Royal Bank of Canada to Merge with City National Corporation
The Royal Bank of Canada (RBC) has inked a $5.4 billion merger with Los Angeles-based City National Corporation in a deal that marks the latest move by Canada’s major bank to expand its financial services footprint in the U.S. RBC has said that it plans to combine its U.S. wealth management unit with City National after the deal closes. The Canadian lender has 8,000 employees in the U.S., including more than 3,000 in New York.
“This is a very strategic decision by the Royal Bank of Canada to expand into Los Angeles,” says Walter Mix, the head of the Financial Services practice at the Berkeley Research Group and a former commissioner of the California Department of Financial Institutions. The merger, says Mix, “represents a tremendous economic opportunities in trade, technology, manufacturing and others sectors. This is a marriage of one of the world’s strongest banks with a strong LA franchise. It will also help Los Angeles, as it increases credit availability in the city.
Toronto, Canada-headquartered RBC says the transaction is expected to add to its earnings in the second year after the closure of the deal, which is likely in the fourth quarter of this year. City National, based in Los Angeles, serves clients across several large U.S. metropolitan areas, including Los Angeles, Orange County, the San Francisco Bay Area, New York and Washington, D.C.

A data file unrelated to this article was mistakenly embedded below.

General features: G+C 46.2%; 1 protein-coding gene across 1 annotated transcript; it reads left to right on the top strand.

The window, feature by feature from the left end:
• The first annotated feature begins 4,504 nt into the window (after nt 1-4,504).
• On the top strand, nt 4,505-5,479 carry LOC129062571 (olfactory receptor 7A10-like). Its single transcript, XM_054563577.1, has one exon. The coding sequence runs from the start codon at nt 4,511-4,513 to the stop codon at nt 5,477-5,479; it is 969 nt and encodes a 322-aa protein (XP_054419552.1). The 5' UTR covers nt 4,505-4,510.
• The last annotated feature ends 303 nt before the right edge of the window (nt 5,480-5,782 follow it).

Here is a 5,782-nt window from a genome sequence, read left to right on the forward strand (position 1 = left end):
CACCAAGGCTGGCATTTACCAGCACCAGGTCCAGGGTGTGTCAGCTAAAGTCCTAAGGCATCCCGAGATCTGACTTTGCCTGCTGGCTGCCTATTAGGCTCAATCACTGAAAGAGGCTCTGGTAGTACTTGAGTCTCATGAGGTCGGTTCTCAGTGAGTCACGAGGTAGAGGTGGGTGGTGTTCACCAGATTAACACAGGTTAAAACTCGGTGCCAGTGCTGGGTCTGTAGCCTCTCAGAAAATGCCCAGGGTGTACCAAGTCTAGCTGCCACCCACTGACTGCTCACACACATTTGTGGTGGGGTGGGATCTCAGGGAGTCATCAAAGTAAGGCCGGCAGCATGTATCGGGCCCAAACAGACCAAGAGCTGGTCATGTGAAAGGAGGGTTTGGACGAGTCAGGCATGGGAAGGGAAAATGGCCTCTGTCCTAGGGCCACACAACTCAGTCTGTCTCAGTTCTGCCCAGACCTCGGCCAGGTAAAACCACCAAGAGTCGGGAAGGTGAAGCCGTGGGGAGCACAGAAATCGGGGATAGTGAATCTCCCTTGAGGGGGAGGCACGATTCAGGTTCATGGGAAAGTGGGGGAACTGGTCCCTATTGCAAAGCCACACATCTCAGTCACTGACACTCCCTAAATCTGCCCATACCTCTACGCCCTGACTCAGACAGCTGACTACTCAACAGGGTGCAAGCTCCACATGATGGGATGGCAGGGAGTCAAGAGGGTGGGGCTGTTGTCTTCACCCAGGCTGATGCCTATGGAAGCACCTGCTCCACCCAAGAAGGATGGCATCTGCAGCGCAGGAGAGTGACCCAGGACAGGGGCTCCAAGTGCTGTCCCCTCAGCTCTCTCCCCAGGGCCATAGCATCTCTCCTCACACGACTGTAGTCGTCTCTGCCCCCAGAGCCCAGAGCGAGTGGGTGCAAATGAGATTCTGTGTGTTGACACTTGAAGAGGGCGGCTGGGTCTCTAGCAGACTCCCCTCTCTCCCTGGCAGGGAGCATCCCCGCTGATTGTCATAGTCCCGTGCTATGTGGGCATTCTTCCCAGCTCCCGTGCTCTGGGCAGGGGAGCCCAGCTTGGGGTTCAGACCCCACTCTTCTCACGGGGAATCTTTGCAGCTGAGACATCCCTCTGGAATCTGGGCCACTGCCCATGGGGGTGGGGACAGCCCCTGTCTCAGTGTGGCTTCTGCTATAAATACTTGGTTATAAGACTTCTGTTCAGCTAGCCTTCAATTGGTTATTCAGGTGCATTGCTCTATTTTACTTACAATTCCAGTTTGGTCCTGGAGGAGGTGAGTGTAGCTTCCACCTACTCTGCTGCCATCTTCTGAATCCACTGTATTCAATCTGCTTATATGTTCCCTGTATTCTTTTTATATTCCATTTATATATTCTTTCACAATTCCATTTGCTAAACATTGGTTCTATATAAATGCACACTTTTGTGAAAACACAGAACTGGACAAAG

That footprint could expand, according to reports in the financial media that say RBC CEO Dave McKay has signalled plans for the California bank opening branches in Texas. RBC’s strength in the energy sector will be an important area of growth for City National, McKay said, making Texas high on the list for geographic expansion. He added that the bank will do more jumbo-mortgage lending in Houston and elsewhere after the acquisition closes.
The RBC-City National merger is the Canadian bank’s fourth foray into the U.S. banking sector. In 1998, RBC acquired Security First Network Bank of Atlanta, Georgia, the first “pure Internet” bank. In 2000, it acquired Dain Rauscher Wessels, a Minnesota-based brokerage and banking investment firm and, the following year, bought the Centura Bank of Rocky Mount, North Carolina, which it later sold for $3.62 billion in the wake of the financial crisis.